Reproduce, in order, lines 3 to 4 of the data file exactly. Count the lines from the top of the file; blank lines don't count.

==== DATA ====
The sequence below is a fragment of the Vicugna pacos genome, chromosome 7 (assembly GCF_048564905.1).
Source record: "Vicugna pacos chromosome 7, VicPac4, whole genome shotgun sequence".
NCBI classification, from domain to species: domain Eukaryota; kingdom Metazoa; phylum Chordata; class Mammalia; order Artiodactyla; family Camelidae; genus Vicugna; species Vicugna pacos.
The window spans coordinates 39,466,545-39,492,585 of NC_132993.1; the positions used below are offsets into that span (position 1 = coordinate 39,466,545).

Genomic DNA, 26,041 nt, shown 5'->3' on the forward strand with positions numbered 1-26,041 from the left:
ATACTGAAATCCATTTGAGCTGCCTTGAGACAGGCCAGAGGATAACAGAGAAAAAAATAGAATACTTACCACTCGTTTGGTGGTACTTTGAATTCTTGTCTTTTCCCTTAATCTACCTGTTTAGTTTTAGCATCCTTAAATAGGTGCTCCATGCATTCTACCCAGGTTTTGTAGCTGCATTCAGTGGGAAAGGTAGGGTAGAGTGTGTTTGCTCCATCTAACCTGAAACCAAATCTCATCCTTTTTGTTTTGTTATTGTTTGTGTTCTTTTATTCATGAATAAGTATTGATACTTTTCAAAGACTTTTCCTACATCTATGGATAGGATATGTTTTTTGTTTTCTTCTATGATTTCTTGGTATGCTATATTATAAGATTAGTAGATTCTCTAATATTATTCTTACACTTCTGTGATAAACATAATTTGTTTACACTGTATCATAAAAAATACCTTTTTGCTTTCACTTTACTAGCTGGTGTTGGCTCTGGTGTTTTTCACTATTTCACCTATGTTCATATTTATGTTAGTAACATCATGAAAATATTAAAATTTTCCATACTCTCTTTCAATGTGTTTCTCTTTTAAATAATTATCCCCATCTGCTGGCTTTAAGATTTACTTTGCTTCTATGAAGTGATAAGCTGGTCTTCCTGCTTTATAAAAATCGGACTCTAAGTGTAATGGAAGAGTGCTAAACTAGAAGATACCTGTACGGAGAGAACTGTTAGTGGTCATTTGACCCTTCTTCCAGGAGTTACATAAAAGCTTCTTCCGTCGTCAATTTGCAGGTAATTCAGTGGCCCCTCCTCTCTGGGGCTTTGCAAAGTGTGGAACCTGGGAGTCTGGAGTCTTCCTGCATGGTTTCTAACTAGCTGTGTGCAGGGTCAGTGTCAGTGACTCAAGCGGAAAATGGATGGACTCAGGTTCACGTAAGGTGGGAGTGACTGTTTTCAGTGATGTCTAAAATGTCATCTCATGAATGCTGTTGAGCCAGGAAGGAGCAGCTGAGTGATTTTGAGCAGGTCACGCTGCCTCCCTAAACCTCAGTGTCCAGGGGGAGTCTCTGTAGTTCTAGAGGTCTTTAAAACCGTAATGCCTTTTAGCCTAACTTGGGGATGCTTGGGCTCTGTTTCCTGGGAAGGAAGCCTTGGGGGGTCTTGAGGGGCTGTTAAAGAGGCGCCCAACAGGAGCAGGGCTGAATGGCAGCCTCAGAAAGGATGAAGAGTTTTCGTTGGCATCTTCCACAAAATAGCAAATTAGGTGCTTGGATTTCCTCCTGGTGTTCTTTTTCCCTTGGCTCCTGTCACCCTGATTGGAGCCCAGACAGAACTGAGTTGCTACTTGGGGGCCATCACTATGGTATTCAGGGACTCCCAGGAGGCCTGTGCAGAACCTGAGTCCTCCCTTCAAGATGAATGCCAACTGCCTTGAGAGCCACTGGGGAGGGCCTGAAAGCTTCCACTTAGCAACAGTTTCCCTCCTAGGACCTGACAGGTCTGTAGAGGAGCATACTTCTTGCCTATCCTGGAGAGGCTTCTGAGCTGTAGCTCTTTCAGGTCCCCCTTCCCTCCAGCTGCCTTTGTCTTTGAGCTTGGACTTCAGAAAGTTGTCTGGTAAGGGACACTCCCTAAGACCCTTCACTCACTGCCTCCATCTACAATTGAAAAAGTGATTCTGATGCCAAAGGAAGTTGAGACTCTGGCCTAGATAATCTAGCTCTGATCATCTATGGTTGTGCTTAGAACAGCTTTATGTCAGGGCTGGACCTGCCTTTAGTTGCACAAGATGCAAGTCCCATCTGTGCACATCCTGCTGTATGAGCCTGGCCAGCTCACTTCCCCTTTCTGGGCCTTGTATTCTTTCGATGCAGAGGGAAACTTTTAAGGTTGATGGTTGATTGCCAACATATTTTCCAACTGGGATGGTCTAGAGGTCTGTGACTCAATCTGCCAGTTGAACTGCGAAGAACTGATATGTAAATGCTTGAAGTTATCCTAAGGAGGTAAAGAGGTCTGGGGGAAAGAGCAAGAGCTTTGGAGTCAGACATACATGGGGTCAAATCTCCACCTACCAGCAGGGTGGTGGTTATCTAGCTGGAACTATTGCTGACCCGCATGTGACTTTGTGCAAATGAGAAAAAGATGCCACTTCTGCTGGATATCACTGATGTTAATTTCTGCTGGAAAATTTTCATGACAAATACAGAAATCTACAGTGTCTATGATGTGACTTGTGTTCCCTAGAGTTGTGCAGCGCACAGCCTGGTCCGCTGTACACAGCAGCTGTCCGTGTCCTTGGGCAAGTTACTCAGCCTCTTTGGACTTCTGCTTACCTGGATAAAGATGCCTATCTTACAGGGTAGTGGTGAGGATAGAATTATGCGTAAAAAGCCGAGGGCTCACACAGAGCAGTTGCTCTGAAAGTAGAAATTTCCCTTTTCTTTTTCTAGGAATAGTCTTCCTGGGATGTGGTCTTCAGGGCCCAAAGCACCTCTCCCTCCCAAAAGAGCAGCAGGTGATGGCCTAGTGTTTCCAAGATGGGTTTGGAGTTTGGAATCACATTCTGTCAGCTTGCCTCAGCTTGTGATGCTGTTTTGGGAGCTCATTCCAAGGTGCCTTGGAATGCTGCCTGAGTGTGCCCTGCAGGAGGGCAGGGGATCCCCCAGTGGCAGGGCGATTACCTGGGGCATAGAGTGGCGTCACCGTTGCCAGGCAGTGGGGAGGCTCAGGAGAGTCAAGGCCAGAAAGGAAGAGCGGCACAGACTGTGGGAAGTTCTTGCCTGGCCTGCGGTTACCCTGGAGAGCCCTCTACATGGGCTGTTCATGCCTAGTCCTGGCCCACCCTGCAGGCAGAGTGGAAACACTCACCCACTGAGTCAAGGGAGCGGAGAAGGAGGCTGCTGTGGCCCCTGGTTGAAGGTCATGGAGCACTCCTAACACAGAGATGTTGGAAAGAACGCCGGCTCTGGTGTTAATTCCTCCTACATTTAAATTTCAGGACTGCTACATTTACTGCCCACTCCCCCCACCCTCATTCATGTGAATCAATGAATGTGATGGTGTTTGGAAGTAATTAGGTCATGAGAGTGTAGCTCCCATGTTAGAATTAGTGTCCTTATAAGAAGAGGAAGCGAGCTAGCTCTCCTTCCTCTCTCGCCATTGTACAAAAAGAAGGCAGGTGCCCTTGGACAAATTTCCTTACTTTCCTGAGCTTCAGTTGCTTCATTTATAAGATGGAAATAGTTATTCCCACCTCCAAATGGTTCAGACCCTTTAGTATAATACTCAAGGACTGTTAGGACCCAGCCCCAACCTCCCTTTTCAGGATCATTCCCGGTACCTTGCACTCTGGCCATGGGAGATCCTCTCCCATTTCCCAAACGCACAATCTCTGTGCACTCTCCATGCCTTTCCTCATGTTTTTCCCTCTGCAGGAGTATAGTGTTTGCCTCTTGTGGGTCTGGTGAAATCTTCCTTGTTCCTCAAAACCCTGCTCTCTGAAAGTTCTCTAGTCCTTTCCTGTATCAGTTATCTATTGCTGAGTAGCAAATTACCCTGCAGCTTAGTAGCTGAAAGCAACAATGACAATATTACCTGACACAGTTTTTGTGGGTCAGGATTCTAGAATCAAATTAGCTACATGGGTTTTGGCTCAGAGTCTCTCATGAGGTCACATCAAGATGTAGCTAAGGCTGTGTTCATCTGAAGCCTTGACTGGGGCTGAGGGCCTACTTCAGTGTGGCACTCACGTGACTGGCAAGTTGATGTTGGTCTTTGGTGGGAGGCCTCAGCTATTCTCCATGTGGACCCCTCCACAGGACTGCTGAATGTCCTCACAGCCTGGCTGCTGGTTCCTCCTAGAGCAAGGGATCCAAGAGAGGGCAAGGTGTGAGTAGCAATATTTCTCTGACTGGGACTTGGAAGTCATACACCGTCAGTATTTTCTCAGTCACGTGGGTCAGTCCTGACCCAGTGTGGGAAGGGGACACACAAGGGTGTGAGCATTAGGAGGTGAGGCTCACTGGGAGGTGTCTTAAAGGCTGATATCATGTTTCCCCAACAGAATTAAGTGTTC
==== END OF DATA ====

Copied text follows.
NCBI classification, from domain to species: domain Eukaryota; kingdom Metazoa; phylum Chordata; class Mammalia; order Artiodactyla; family Camelidae; genus Vicugna; species Vicugna pacos.
The window spans coordinates 39,466,545-39,492,585 of NC_132993.1; the positions used below are offsets into that span (position 1 = coordinate 39,466,545).